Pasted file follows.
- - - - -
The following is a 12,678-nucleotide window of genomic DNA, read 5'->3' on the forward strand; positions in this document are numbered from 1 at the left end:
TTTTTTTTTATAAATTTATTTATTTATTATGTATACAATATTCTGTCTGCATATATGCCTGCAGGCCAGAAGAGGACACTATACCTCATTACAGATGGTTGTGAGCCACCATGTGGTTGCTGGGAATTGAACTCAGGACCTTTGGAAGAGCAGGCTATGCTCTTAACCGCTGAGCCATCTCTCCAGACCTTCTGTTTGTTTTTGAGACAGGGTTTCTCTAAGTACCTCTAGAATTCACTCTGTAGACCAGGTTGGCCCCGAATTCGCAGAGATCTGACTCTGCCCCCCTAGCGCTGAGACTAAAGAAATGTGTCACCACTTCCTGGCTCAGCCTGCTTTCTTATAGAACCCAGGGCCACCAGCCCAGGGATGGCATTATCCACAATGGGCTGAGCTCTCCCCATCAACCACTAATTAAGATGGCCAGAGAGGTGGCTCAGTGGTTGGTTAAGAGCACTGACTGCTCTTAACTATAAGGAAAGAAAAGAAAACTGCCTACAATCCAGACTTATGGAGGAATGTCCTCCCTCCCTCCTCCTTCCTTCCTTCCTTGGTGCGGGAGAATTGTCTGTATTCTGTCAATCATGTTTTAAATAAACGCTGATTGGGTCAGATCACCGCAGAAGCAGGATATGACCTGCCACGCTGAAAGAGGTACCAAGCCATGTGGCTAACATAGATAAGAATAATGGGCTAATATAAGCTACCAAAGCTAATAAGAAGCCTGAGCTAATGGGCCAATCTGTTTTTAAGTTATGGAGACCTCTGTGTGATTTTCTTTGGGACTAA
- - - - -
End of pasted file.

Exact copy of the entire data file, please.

The following is a 12,678-nucleotide window of genomic DNA, read 5'->3' on the forward strand; positions in this document are numbered from 1 at the left end:
TTTTTTTTTATAAATTTATTTATTTATTATGTATACAATATTCTGTCTGCATATATGCCTGCAGGCCAGAAGAGGACACTATACCTCATTACAGATGGTTGTGAGCCACCATGTGGTTGCTGGGAATTGAACTCAGGACCTTTGGAAGAGCAGGCTATGCTCTTAACCGCTGAGCCATCTCTCCAGACCTTCTGTTTGTTTTTGAGACAGGGTTTCTCTAAGTACCTCTAGAATTCACTCTGTAGACCAGGTTGGCCCCGAATTCGCAGAGATCTGACTCTGCCCCCCTAGCGCTGAGACTAAAGAAATGTGTCACCACTTCCTGGCTCAGCCTGCTTTCTTATAGAACCCAGGGCCACCAGCCCAGGGATGGCATTATCCACAATGGGCTGAGCTCTCCCCATCAACCACTAATTAAGATGGCCAGAGAGGTGGCTCAGTGGTTGGTTAAGAGCACTGACTGCTCTTAACTATAAGGAAAGAAAAGAAAACTGCCTACAATCCAGACTTATGGAGGAATGTCCTCCCTCCCTCCTCCTTCCTTCCTTCCTTGGTGCGGGAGAATTGTCTGTATTCTGTCAATCATGTTTTAAATAAACGCTGATTGGGTCAGATCACCGCAGAAGCAGGATATGACCTGCCACGCTGAAAGAGGTACCAAGCCATGTGGCTAACATAGATAAGAATAATGGGCTAATATAAGCTACCAAAGCTAATAAGAAGCCTGAGCTAATGGGCCAATCTGTTTTTAAGTTATGGAGACCTCTGTGTGATTTTCTTTGGGACTAA